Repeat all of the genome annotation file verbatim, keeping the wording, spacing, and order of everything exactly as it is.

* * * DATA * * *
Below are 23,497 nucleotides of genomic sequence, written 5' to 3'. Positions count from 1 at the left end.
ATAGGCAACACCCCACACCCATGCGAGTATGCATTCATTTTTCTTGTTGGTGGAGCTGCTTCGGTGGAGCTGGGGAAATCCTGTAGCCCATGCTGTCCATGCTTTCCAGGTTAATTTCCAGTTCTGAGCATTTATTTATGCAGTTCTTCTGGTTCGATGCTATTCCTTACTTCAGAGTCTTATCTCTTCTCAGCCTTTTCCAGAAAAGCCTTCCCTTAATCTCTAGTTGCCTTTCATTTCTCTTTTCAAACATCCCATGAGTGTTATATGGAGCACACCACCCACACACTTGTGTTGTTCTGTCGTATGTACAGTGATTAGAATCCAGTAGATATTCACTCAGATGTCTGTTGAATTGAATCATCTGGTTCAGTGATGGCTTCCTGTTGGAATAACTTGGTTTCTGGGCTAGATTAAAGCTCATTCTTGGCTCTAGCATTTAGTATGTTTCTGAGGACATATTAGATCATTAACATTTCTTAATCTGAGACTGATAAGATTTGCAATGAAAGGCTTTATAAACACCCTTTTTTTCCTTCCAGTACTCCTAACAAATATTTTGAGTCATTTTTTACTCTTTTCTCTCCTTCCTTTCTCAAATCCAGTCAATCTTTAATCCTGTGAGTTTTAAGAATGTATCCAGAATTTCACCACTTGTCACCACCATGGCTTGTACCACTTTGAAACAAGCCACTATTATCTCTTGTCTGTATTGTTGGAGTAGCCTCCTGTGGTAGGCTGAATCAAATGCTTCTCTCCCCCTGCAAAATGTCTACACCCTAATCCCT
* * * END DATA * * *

Below are 23,497 nucleotides of genomic sequence, written 5' to 3'. Positions count from 1 at the left end.
ATAGGCAACACCCCACACCCATGCGAGTATGCATTCATTTTTCTTGTTGGTGGAGCTGCTTCGGTGGAGCTGGGGAAATCCTGTAGCCCATGCTGTCCATGCTTTCCAGGTTAATTTCCAGTTCTGAGCATTTATTTATGCAGTTCTTCTGGTTCGATGCTATTCCTTACTTCAGAGTCTTATCTCTTCTCAGCCTTTTCCAGAAAAGCCTTCCCTTAATCTCTAGTTGCCTTTCATTTCTCTTTTCAAACATCCCATGAGTGTTATATGGAGCACACCACCCACACACTTGTGTTGTTCTGTCGTATGTACAGTGATTAGAATCCAGTAGATATTCACTCAGATGTCTGTTGAATTGAATCATCTGGTTCAGTGATGGCTTCCTGTTGGAATAACTTGGTTTCTGGGCTAGATTAAAGCTCATTCTTGGCTCTAGCATTTAGTATGTTTCTGAGGACATATTAGATCATTAACATTTCTTAATCTGAGACTGATAAGATTTGCAATGAAAGGCTTTATAAACACCCTTTTTTTCCTTCCAGTACTCCTAACAAATATTTTGAGTCATTTTTTACTCTTTTCTCTCCTTCCTTTCTCAAATCCAGTCAATCTTTAATCCTGTGAGTTTTAAGAATGTATCCAGAATTTCACCACTTGTCACCACCATGGCTTGTACCACTTTGAAACAAGCCACTATTATCTCTTGTCTGTATTGTTGGAGTAGCCTCCTGTGGTAGGCTGAATCAAATGCTTCTCTCCCCCTGCAAAATGTCTACACCCTAATCCCT